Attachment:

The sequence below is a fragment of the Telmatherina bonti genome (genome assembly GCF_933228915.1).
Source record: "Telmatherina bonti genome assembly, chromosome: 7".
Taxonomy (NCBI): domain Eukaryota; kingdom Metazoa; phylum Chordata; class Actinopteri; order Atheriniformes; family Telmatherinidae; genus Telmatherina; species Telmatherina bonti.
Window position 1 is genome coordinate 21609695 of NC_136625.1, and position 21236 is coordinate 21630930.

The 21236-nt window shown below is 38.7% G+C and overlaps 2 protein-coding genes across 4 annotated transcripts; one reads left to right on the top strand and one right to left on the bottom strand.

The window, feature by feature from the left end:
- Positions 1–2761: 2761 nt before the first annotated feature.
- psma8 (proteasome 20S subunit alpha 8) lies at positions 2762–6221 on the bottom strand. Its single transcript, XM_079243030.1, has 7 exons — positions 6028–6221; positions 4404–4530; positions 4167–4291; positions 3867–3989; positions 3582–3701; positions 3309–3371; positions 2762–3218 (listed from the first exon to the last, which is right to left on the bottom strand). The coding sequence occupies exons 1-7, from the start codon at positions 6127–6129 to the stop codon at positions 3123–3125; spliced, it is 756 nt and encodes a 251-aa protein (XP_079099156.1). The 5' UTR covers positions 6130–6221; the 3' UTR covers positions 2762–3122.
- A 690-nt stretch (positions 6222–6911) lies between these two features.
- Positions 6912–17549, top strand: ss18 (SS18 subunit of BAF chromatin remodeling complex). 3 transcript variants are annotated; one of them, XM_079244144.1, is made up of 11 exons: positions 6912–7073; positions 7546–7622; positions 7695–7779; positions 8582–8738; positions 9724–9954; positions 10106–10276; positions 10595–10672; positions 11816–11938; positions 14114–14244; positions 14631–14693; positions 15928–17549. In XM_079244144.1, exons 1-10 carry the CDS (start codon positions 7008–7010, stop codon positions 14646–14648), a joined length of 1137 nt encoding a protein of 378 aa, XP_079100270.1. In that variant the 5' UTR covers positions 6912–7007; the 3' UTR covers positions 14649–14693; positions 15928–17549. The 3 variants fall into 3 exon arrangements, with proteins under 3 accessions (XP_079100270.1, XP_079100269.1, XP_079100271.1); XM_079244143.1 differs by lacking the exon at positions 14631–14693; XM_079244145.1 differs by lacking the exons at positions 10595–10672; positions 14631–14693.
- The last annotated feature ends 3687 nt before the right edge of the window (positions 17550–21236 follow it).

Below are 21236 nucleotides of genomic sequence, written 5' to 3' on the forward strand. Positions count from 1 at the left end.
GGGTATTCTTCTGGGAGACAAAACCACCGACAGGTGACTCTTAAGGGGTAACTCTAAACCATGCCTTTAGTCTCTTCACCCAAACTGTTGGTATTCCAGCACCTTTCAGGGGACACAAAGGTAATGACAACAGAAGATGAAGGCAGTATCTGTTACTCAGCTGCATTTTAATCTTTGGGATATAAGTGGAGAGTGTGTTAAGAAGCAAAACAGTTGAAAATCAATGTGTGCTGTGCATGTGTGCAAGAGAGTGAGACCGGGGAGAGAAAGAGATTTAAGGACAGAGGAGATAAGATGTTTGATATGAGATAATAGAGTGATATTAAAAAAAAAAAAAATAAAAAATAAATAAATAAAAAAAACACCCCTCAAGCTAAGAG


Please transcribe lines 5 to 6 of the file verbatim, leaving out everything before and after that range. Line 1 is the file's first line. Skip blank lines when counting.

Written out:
The 21236-nt window shown below is 38.7% G+C and overlaps 2 protein-coding genes across 4 annotated transcripts; one reads left to right on the top strand and one right to left on the bottom strand.

The window, feature by feature from the left end: